Flagman standing at a distance behind a Santa Fe westbound freight train during a stop, Bagdad, California, March 1943

Image, Source: digital file from original transparency

Mojave Desert country, crossed by the Santa Fe Railroad, Cadiz, California

Image, Source: digital file from original transparency

Activity in Santa Fe Railroad yard, Los Angeles, California: all switch lights, head lights and lamps have been shaded from above in accordance with blackout regulations; the heavy light streaks are caused by paths of locomotive headlights and the thin lines by lamps of switchmen working in the yards, March 1943


Folks around these parts get the time of day
From the Atchison, Topeka and the Santa Fe
-- Johnny Mercer, 1944

Photos by Jack Delano for the Farm Security Administration (Farm Security Administration/Office of War Information Collection, Library of Congress)

12 comments:

TC said...

On the Atchison, Topeka and Santa Fe: written and sung by Johnny Mercer, 1944

John B-R said...

This is beautiful, Tom

TC said...

Thank you, John.

Now we must get the time of day another way.

Sandra (if) said...

the idea of time....well said...

Curtis Roberts said...

I usually find everything about trains to be uplifting and elemental, which I suppose is childish and connected to my first US (and subsequent foreign) travel experiences, model railroads, westerns and other old movies. I’m totally able to disconnect negative school return train experiences, work commutation hassles and the aesthetic decline in US train travel from these persisting happy thoughts.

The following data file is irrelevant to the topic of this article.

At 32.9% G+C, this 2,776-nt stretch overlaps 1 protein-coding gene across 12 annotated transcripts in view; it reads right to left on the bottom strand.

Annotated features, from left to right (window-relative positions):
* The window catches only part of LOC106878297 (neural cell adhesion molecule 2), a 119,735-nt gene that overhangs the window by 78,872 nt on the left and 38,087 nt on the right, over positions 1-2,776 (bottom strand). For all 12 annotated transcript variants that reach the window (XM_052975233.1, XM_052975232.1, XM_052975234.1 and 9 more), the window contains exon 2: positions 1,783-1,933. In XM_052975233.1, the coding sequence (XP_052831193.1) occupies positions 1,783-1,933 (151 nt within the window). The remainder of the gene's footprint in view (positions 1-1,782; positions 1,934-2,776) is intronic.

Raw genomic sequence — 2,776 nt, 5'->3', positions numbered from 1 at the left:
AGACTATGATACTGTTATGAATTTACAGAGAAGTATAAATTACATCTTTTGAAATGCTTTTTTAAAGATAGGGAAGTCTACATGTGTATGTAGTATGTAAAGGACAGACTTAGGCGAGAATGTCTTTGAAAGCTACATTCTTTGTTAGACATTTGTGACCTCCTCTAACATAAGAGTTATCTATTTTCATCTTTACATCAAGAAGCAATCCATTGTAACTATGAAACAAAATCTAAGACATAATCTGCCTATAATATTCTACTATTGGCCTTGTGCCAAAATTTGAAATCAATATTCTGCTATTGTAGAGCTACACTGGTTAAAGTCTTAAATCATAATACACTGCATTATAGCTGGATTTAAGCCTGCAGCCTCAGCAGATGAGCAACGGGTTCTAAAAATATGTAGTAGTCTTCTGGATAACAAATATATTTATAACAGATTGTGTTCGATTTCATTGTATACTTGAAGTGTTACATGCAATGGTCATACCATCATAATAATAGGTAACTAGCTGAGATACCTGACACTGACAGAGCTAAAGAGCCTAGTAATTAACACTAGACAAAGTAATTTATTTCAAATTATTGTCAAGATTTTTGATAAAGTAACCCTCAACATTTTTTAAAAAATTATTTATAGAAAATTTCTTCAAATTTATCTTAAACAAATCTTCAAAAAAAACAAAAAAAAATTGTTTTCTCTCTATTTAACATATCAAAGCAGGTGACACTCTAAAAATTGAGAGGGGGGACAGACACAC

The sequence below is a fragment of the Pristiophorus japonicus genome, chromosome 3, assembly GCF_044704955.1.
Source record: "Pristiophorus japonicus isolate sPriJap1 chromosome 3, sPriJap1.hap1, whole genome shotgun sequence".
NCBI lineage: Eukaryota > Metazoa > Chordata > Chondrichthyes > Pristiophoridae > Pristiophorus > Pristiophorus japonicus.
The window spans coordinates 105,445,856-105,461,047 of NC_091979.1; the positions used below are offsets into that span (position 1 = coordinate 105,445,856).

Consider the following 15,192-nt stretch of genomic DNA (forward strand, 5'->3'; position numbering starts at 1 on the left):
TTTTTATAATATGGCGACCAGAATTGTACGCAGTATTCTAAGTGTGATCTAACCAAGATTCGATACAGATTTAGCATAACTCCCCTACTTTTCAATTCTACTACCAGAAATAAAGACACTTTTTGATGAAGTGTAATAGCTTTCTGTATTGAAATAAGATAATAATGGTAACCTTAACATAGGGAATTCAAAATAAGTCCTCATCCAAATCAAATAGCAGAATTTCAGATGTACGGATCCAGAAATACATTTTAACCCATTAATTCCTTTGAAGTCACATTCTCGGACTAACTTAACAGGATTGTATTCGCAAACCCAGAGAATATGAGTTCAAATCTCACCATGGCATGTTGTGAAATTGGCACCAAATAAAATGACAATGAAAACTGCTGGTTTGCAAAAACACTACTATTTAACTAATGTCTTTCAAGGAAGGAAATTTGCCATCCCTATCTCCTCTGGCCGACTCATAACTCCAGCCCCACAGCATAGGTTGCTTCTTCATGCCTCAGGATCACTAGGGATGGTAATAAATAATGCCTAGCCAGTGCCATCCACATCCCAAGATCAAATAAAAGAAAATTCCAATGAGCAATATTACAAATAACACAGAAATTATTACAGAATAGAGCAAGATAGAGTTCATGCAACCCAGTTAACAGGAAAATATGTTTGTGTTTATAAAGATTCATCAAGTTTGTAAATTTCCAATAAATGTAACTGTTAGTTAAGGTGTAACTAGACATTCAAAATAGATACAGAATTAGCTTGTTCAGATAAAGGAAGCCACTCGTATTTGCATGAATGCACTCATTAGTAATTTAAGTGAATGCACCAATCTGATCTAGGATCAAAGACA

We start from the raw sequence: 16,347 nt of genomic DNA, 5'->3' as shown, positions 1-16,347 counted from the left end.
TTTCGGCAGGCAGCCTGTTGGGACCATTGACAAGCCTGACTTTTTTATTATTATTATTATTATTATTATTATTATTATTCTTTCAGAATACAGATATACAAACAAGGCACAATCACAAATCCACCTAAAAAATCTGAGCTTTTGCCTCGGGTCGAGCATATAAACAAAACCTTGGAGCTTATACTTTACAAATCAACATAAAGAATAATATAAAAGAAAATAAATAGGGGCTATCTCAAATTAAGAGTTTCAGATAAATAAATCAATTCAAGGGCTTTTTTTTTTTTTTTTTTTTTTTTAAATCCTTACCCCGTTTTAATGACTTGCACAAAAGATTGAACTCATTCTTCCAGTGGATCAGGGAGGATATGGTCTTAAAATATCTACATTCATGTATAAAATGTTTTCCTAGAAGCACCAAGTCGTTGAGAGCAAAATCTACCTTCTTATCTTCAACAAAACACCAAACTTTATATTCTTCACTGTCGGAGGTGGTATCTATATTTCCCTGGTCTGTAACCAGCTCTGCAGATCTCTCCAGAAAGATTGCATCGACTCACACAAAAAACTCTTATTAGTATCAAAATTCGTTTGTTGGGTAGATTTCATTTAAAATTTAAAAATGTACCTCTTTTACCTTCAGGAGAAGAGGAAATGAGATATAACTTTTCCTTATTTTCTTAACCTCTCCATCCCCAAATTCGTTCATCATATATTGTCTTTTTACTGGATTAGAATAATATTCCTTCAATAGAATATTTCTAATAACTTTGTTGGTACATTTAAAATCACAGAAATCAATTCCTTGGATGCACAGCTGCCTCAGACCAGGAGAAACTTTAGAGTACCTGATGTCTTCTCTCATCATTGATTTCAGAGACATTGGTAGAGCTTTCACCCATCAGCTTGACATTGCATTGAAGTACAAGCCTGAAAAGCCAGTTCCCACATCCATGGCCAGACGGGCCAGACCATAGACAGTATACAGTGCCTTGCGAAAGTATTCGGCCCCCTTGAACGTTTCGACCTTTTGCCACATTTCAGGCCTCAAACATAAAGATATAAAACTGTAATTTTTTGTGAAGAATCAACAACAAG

If I could “come back” as something, I think a well-tended train might be the thing to be.

Therefore, reading a sad train poem is striking. I think A Trip On The Santa Fe paints a mathematically accurate picture of the current state of our collective journey (to the extent the collective is interested in considering things collectively) – funerary but not unfair. All the parts of speech slowly synchronize, chugging along. At least something’s still working.

The Delano photos are surprising and sensational. I find the Topeka locomotive shop one heartbreaking, however; what I imagine it would be like looking at the autopsy of a loved one.

The Johnny Mercer song is wonderful.

TC said...

Sandra,

Ah, the idea of time... and the weight of its passage.

Thank you for feeling that with me.



Curtis,

Well, I suppose it's but a teardrop's distance from the elegiac to the funerary. Sorry about that.

The Santa Fe carried the burden of many childhood dreams for me, and sorting through thousands of photos to put together this sequence was a labor of exhaustion and love and nostalgia and regret and discovery and rediscovery, by turns and all at the same time.

With his Santa Fe assignment as with his trip to the Vermont State Fair, the New Yorker Jack Delano sees the subject with what feel like extremely fresh eyes. You get a sense of the majesty of those spaces and the magnitude and scope of human care involved in the traversing of them.

Doubtless the joy of rail travel still survives in some sectors, including yours, Curtis. And that is swell.

The Santa Fe died in 1996.

Cross country voyages on the Santa Fe inspired romances, songs, and played a role in the composition of at least one great novel, Marguerite Yourcenar's magisterial Memoirs of Hadrian -- which, Yourcenar said, she completed in a state of "controlled delirium" during a rail voyage across America: